Eye wellness

Is blue light bad for your eyes

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Recently, with the increase in digital device use, there has been concern that blue light is bad for your vision. But is it true? Is blue light bad for your eyes? The short answer is yes, but not in the way you think.

Excessive exposure to blue light can cause damage to eye cells and macular degeneration. But the amount and intensity of blue light emitted by everyday electronics, including smartphones, tablets, LCD TVs, and laptop computers, is too low to harm the retina.

What is blue light: the definition

What is blue light? Sunlight contains red, orange, yellow, green, blue, indigo, and violet light. Each color has a different energy and wavelength; red has longer wavelengths and less energy. Blue has shorter wavelengths and more energy. The spectrum combined produces the white light you see and can have a large blue component exposing the eye to higher wavelengths from the blue end of the spectrum.

Why is blue light bad? Because blue light scatters easier than other visible light, it's not as easy to focus. Prolonged exposure can cause eye strain and dry eyes. Also, blue light has more energy per photon of light than other colors in the visible spectrum. In high doses, it is more likely to cause damage to body cells.

LED technology and blue light from electronic devices

Like sunlight, most incandescent light sources emit a wide spectrum of light. LEDs on the other hand, are specifically designed by the manufacturer to produce very narrow peaks of light. Due to this, LEDs appear almost indistinguishable from white light, or sunlight. Additionally, they are capable of mimicking traditional artificial light sources.

Even though the user may not see it, white LEDs may emit more blue light than conventional light sources. This makes them more stimulating to the circadian clock (your body's internal clock) than ordinary light sources disrupting your sleep impacting your circadian rhythm.

Blue light effects on eyes

What does blue light do to your eyes? Does blue light damage eyes? High-energy sunlight in big doses, such as UV and blue rays, can increase your chance of developing eye diseases. According to experts, 50% of computer users experience digital eye strain, often known as computer vision syndrome. Vision blurring and dry, itchy eyes are symptoms.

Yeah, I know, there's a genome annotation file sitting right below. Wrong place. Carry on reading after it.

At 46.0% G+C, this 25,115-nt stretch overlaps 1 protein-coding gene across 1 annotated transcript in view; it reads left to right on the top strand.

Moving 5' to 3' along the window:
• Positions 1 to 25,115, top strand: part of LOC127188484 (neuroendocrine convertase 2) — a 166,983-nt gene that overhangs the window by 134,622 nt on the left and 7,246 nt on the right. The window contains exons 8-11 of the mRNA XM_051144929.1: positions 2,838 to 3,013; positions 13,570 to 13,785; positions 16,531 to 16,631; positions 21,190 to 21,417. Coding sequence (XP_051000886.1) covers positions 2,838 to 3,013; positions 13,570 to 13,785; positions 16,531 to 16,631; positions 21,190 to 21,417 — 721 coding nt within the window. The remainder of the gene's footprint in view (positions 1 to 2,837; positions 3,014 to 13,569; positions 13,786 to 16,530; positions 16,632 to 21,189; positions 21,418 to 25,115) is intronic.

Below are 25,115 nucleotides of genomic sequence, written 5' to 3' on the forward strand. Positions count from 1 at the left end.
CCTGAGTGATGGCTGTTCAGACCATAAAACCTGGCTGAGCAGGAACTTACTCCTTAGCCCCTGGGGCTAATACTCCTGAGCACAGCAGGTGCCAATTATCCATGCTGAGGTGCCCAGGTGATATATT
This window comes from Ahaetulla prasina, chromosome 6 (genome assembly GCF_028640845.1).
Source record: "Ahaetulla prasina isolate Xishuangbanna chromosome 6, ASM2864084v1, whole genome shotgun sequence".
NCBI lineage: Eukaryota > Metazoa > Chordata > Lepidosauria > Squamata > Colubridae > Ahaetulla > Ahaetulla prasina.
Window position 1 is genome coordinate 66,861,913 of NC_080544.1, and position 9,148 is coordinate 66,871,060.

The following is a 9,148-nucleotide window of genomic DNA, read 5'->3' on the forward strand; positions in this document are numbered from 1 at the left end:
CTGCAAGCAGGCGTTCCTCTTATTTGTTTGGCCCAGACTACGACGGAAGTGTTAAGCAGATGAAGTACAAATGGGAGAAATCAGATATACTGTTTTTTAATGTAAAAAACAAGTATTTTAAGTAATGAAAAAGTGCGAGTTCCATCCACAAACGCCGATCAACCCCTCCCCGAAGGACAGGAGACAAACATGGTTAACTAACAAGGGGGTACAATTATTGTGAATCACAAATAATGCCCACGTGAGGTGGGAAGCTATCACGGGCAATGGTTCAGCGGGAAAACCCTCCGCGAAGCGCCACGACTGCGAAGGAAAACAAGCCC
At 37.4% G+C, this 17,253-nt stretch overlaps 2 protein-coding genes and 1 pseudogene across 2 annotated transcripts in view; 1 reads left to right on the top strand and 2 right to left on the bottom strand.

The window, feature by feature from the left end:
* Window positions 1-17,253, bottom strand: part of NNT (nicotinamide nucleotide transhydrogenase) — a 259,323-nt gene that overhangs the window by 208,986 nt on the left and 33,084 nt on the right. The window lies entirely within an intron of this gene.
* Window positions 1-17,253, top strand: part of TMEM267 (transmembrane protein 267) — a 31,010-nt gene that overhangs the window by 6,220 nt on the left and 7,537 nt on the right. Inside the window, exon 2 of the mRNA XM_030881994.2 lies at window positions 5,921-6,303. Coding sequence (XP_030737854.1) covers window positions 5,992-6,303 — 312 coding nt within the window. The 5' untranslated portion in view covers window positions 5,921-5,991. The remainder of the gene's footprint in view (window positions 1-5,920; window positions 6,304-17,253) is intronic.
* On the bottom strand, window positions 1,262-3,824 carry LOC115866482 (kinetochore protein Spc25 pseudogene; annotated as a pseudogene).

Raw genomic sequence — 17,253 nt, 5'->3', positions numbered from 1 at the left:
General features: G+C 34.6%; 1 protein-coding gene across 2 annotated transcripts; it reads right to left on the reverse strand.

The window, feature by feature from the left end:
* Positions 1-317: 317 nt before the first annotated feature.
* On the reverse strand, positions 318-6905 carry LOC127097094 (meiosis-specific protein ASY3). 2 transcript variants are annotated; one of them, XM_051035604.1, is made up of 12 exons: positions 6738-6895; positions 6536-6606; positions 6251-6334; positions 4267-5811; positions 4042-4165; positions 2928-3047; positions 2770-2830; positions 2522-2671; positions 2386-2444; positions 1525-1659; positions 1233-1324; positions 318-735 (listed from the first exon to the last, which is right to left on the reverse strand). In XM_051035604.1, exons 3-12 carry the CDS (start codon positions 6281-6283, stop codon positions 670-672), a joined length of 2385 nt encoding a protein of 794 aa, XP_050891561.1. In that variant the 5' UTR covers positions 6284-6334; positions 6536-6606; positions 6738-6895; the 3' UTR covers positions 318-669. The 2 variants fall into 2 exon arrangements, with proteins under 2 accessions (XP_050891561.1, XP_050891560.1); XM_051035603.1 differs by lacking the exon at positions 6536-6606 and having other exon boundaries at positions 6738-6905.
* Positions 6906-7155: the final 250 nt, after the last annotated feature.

Due to blue light's direct path to the retina, it may also cause damage to your retinas. The absorption of high-intensity blue light in the retinas over long periods may raise the risk of the retinal disease macular degeneration.

Blue light eye: risks and common symptoms

Any source of intense blue light has the potential to be harmful to the eyes. Blue light sources in the workplace are intentionally filtered or shielded to safeguard users. However, because many high-power consumer LEDs are so bright, it could be dangerous to stare at them directly.

Blue light eye damage increases the risk of macular degeneration or blindness. Damage from exposure to normal amounts of blue light from consumer devices is low compared to the damage caused by aging, smoking, cardiovascular disease, high blood pressure, and being overweight.

Using blue light-blocking lenses to easy fatigue and maintain eye health could be helpful when combined with a healthy lifestyle.

How to protect your eyes from blue light

There are several things that you can do to protect your eyes from the negative effects of blue light:

  • Wear sunglasses with high-quality lenses that block 99 to 100% of UV rays and roughly 75 to 90% of visible light when you're outside.
  • Wear computer glasses with a specific blue light filter coating when using your smartphone, tablet, computer, or other digital devices. While the amount of blue light these devices emit is not enough to cause damage to your eyes, it will lessen any eye strain you experience.
  • Maintain a healthy diet and exercise. A nutrient-rich diet, or even taking supplements for your eyes, can help slow the effects of macular degeneration.

Finally, take time to meet our eye care professional by scheduling a thorough annual eye checkup.